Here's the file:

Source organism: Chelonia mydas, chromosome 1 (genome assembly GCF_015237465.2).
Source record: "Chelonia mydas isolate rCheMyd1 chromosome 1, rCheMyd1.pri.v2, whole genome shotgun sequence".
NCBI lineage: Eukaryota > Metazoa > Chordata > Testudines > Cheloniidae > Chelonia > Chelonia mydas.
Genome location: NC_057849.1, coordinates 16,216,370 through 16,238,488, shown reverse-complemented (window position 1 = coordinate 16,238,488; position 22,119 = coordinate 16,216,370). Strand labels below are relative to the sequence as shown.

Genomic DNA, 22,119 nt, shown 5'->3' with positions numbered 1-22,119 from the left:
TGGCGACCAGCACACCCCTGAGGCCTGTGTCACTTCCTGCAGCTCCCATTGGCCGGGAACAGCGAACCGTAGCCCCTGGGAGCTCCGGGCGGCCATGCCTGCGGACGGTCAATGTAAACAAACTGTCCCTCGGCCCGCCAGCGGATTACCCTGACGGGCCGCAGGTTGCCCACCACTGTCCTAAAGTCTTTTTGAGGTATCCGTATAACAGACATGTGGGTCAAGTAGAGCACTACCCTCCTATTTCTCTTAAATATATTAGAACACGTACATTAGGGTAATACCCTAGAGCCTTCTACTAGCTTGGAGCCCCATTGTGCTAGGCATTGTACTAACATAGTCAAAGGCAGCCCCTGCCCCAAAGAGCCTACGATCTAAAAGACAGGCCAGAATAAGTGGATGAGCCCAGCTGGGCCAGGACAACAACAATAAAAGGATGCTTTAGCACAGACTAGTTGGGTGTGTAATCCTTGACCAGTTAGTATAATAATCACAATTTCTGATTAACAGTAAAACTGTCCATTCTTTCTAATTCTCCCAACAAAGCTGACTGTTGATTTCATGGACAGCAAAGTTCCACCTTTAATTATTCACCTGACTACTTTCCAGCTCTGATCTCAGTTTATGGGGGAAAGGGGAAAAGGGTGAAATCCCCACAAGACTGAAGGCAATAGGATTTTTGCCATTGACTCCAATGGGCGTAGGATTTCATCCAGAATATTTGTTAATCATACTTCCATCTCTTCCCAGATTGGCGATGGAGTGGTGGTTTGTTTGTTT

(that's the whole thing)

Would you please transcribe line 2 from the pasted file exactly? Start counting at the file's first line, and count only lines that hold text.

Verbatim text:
Source record: "Chelonia mydas isolate rCheMyd1 chromosome 1, rCheMyd1.pri.v2, whole genome shotgun sequence".